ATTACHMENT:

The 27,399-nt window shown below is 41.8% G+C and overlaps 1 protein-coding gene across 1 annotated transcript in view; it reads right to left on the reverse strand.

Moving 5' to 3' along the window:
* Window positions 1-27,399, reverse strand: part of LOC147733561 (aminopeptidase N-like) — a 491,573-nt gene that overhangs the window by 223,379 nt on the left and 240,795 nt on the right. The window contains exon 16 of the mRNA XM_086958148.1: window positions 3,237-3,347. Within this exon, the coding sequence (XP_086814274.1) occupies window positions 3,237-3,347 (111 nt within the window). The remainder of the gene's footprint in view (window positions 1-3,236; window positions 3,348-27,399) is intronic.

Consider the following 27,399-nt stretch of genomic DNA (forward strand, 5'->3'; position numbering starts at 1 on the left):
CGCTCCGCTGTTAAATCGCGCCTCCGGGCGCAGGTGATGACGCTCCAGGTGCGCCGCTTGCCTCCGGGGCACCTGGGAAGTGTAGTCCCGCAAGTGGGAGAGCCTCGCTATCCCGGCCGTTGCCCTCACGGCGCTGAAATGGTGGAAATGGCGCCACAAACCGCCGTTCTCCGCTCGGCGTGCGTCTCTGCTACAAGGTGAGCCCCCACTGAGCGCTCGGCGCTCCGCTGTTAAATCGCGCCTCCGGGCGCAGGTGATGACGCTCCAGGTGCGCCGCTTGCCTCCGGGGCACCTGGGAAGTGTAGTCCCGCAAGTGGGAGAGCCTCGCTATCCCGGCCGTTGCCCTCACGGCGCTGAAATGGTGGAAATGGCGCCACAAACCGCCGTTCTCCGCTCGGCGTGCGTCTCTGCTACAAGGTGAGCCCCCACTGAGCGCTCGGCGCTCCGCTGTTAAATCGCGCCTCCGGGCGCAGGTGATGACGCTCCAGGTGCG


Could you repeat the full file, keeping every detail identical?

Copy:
The 27,399-nt window shown below is 41.8% G+C and overlaps 1 protein-coding gene across 1 annotated transcript in view; it reads right to left on the reverse strand.

Moving 5' to 3' along the window:
* Window positions 1-27,399, reverse strand: part of LOC147733561 (aminopeptidase N-like) — a 491,573-nt gene that overhangs the window by 223,379 nt on the left and 240,795 nt on the right. The window contains exon 16 of the mRNA XM_086958148.1: window positions 3,237-3,347. Within this exon, the coding sequence (XP_086814274.1) occupies window positions 3,237-3,347 (111 nt within the window). The remainder of the gene's footprint in view (window positions 1-3,236; window positions 3,348-27,399) is intronic.

Consider the following 27,399-nt stretch of genomic DNA (forward strand, 5'->3'; position numbering starts at 1 on the left):
CGCTCCGCTGTTAAATCGCGCCTCCGGGCGCAGGTGATGACGCTCCAGGTGCGCCGCTTGCCTCCGGGGCACCTGGGAAGTGTAGTCCCGCAAGTGGGAGAGCCTCGCTATCCCGGCCGTTGCCCTCACGGCGCTGAAATGGTGGAAATGGCGCCACAAACCGCCGTTCTCCGCTCGGCGTGCGTCTCTGCTACAAGGTGAGCCCCCACTGAGCGCTCGGCGCTCCGCTGTTAAATCGCGCCTCCGGGCGCAGGTGATGACGCTCCAGGTGCGCCGCTTGCCTCCGGGGCACCTGGGAAGTGTAGTCCCGCAAGTGGGAGAGCCTCGCTATCCCGGCCGTTGCCCTCACGGCGCTGAAATGGTGGAAATGGCGCCACAAACCGCCGTTCTCCGCTCGGCGTGCGTCTCTGCTACAAGGTGAGCCCCCACTGAGCGCTCGGCGCTCCGCTGTTAAATCGCGCCTCCGGGCGCAGGTGATGACGCTCCAGGTGCG